What’s it like photographing the world’s newest football stadium? Let me tell you…
Photographing a brand new professional football and soccer stadium is no easy task.
The Mosaic Stadium is home to the CFL’s Saskatchewan Roughriders professional football team. We landed the gig after B+H did a review of architectural photographers in Western Canada and selected our studio from the 10 architectural photographers that were short listed. When B+H Architects made the call to ask if I’d take on the project I said “hell yeah!” So my assistant Judith and I packed our bags and booked flights to Regina, but first we had to look up where Regina is.
B+H Architecture’s vision for the shoot was to showcase the incredible space of the stadium with a series of beauty shots that B+H could use in their portfolio, project proposals, and other promotional materials.
This shoot required extensive pre-production planning with the B+H. We had a series conference calls to make a shot list and then used Google Earth and other planning tools to plan the views, elevations, and times of day for each shot. The we had to find and rent some specialized equipment – not easy in a small city, get photography permits from the city and permissions from the Mosaic Stadium and co-ordinate schedules with the Roughriders management.
The planning process revealed critical information for the shoot; for example, we realized we needed the ultra wide angle Nikon 19mm tilt/shift/rotate lens to make the shots we needed so we ordered the first one in Canada. Planning also revealed that we needed an 80 ft. self-driving aerial work platform (a type of crane) to hoist ourselves up to the elevations required to see into the stadium from outside and to get to specific view points inside the stadium.
The stadium is a huge building, so I knew that fitting it all into a single photo would be unlikely for most of the views we needed to capture. So we planned ahead to shoot each view in three super-wide angle sections and piece the three images together in post-production. Each section had 7 -9 exposures so in post-production we had to combine between 21 and 27 photographs into a single photo and blend all of the edges seamlessly, including the sky with it’s moving clouds. We hand blend our composite images so accurately masking around the super structure of the stadium to blend exposures was a long process that nearly made me go cross-eyed. The masking alone took up to 8 hours per photo. Although we dedicated hours and hours to editing and compositing the images, the final photographs were worth every ounce of work.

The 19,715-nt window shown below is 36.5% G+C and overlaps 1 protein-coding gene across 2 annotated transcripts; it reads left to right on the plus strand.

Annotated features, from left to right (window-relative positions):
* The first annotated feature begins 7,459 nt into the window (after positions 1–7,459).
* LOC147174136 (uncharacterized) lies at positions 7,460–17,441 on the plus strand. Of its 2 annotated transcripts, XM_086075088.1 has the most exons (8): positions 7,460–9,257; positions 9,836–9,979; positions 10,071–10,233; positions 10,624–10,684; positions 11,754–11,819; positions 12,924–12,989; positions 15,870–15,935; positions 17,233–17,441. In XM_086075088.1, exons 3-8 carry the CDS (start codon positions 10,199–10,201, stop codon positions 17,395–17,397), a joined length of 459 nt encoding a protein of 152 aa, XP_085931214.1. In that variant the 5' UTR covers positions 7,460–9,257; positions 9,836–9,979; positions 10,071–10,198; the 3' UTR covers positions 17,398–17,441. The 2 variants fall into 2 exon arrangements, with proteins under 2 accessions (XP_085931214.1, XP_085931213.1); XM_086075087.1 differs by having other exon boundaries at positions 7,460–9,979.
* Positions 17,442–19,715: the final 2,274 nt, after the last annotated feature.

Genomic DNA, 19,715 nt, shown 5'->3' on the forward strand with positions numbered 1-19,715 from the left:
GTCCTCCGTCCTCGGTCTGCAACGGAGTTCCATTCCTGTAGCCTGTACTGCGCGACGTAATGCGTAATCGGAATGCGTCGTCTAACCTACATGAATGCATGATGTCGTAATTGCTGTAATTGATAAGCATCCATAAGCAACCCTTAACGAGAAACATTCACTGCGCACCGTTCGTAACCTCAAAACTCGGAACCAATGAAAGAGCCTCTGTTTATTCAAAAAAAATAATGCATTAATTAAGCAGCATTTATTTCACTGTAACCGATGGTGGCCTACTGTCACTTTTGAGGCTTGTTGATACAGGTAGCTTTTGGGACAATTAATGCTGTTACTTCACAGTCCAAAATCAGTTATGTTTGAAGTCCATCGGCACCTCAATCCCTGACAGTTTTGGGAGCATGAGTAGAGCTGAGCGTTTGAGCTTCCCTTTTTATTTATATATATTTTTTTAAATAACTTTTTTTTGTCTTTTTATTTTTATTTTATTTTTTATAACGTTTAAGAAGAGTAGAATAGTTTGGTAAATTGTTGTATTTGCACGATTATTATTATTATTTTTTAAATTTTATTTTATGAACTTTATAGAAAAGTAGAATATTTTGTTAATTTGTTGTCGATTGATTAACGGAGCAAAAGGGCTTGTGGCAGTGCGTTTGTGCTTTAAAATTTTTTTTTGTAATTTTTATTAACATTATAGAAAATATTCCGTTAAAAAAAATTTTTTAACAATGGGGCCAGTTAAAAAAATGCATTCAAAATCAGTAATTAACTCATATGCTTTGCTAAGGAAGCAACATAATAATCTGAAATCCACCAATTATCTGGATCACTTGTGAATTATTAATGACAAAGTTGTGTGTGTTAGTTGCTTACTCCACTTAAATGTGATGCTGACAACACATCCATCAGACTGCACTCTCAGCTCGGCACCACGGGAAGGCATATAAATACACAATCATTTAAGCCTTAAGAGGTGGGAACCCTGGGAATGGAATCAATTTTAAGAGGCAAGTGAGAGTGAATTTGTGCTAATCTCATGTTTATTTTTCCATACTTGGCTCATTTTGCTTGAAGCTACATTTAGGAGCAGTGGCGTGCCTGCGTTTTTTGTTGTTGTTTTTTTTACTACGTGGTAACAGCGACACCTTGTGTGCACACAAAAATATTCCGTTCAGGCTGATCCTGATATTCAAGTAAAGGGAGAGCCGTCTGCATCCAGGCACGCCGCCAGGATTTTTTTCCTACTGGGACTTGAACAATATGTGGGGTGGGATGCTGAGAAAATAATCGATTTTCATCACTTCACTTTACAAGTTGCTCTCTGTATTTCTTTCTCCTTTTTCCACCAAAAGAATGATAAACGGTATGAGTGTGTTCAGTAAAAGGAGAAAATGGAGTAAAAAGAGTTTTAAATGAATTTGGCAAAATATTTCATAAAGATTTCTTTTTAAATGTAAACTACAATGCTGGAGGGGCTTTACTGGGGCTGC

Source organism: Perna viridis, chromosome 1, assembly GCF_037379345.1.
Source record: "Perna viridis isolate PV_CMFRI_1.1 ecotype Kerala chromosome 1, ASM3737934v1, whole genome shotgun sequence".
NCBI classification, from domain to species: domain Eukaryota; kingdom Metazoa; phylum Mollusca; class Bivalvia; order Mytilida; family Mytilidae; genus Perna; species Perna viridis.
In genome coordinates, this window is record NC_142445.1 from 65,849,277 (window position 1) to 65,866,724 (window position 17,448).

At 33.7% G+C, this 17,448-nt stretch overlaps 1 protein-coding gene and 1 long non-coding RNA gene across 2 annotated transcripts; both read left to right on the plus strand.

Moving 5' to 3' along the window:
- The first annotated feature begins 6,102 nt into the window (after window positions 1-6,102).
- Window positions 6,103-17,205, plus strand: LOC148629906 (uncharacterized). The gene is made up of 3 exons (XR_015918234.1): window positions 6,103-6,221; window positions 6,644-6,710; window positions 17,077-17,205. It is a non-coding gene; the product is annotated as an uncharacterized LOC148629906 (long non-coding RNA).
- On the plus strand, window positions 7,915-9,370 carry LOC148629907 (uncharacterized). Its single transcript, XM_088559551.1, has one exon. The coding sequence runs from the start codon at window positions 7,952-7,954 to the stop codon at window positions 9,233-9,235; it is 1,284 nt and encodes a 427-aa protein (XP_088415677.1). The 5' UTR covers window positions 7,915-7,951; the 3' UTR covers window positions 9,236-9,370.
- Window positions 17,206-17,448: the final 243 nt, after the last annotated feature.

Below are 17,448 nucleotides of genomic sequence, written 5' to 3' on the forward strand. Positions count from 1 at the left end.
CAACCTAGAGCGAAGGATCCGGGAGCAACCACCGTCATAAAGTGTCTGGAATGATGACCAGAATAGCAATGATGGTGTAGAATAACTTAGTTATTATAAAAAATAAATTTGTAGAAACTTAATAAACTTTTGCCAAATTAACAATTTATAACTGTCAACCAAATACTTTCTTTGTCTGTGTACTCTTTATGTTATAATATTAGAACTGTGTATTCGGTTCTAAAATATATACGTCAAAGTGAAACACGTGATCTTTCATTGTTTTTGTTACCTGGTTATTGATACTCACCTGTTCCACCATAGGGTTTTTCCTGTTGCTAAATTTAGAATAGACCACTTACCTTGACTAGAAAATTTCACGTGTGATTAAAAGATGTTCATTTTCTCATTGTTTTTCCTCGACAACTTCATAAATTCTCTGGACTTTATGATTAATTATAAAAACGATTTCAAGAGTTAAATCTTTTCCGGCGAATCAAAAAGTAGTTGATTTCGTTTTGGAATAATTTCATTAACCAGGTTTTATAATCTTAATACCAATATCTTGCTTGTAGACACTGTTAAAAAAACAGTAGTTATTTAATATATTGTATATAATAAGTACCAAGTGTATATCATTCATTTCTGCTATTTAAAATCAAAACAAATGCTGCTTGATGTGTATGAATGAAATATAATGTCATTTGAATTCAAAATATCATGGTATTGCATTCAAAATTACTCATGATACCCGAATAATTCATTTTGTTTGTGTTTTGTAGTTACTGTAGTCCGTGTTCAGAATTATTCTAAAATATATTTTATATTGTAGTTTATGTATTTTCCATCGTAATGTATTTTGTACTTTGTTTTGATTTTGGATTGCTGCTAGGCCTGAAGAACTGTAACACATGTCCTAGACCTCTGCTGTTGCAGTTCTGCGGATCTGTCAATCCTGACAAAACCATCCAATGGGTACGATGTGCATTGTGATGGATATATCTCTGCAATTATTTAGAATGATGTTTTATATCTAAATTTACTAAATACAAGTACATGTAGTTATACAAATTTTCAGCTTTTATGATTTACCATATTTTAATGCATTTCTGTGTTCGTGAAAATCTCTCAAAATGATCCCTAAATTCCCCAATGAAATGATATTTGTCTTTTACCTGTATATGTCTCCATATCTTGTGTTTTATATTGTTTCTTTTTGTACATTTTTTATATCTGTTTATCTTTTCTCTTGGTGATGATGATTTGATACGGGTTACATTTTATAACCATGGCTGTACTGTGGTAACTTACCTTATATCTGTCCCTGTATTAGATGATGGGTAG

Because we were creating exterior beauty shots, (even the interiors were technically exteriors), the biggest problem we faced was the weather. We resolved this by building 3 extra days into the photoshoot so we could wait out bad weather – thankfully there is a DQ across the street from the stadium and during one rain storm we ran over and had some banana splits!
Photographing in a professional football/soccer stadium with very tight security and limited access includes it’s own difficulties. Working with our client my studio manager negotiated access to the stadium and worked with the sports teams so we could access the field around the sports team’s schedules, she also had to coordinate with the schedules of the maintenance crews and non-professional teams that rent the stadium.
We really wanted to fly one of our drones through the mosaic stadium to make unique photos and videos. Unfortunately, due to safety hazards we couldn’t get permission; they didn’t want to risk a drone falling on a player or staff member. However, while we were photographing from our crane to capture a specific vantage point, an unauthorized person did an illegal drone flight around the stadium and then through the stadium. The police were called in but they didn’t find the pilot. I don’t like to give up and I love solving challenges, so although we couldn’t use a drone, I did get permission to use a crane anywhere on the stadium property and I negotiated permission to access the rooftops of nearby buildings to make the aerial photography we needed. It would have been much easier to fly an illegal drone, but as professionals, we won’t take that risk, nor will we put our clients and property owners at risk.
We loved Regina, and exploring Regina also revealed many rewards. There are delicious coffee shops and restaurants throughout the city, excellent craft beer, delightfully sunny and cozy patios, and some great pubs. The city itself has wonderful old architecture, a very walkable downtown core with parks and a beautiful river valley meandering through the city. Working with B+H was an amazing experience as well, and everyone involved in the project was incredibly helpful and accommodating.
If you enjoyed this blog post, then you’ll also enjoy: Personal Branding: Using Photography to Tell Your Story